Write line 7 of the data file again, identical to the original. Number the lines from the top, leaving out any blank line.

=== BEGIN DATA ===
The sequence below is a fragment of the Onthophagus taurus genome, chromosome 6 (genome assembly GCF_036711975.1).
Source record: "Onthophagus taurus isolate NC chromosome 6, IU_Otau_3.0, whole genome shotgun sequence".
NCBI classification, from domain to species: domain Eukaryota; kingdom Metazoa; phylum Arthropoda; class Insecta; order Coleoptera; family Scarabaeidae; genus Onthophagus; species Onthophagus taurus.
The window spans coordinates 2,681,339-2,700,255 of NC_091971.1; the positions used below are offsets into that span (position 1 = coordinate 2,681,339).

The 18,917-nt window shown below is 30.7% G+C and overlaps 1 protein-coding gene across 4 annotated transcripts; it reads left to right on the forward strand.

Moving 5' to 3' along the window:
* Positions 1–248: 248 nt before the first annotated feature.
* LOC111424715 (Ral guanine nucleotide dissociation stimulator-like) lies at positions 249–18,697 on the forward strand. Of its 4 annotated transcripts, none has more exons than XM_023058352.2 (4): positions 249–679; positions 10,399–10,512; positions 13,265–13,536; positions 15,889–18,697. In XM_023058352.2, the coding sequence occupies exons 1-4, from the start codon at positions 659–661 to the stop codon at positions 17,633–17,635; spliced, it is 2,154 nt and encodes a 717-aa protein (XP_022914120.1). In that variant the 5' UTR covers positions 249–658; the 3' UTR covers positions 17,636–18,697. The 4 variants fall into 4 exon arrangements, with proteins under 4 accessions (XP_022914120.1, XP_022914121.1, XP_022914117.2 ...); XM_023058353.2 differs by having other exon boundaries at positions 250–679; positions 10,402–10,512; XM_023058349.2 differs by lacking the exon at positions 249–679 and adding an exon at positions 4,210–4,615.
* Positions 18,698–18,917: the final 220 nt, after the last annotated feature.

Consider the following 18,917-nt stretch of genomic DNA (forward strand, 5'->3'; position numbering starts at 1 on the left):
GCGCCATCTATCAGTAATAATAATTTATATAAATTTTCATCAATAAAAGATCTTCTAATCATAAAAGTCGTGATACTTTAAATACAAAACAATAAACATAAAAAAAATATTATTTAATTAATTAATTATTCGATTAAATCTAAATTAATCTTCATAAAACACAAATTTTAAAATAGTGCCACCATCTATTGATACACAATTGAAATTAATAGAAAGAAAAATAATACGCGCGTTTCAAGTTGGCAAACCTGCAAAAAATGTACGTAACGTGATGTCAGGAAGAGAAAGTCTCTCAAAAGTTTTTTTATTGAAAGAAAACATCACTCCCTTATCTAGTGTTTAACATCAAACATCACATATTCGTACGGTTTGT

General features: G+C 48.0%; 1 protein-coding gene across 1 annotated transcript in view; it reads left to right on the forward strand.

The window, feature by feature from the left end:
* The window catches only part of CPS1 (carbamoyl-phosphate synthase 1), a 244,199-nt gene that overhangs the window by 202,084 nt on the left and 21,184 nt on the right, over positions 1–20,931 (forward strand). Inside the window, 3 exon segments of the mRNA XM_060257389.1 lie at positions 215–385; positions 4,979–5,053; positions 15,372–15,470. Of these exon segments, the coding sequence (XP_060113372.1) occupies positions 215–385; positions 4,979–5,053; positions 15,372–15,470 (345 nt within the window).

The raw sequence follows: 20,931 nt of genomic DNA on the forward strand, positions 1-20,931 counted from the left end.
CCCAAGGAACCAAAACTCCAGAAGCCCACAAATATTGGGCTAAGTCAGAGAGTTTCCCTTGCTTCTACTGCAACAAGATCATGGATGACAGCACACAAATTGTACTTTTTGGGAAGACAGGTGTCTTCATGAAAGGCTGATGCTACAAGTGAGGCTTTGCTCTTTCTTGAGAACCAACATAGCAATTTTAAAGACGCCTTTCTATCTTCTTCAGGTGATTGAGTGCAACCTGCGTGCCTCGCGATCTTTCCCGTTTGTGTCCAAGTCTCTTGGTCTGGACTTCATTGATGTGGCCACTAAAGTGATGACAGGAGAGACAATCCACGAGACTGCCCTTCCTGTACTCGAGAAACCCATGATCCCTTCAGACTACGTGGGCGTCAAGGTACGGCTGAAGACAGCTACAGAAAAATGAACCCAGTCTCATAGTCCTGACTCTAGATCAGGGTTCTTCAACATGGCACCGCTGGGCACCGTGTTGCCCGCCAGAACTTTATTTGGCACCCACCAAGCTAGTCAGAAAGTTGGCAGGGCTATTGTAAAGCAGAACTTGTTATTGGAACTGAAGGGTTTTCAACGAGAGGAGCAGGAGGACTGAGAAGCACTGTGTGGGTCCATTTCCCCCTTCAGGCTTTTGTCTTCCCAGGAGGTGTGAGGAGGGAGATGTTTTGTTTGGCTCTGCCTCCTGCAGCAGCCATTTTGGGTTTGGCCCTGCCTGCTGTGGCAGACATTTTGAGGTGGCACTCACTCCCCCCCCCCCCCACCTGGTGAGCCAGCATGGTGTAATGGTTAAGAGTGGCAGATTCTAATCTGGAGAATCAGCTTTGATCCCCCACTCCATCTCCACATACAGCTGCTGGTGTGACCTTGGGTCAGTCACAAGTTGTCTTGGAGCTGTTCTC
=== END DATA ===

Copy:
* Positions 1–248: 248 nt before the first annotated feature.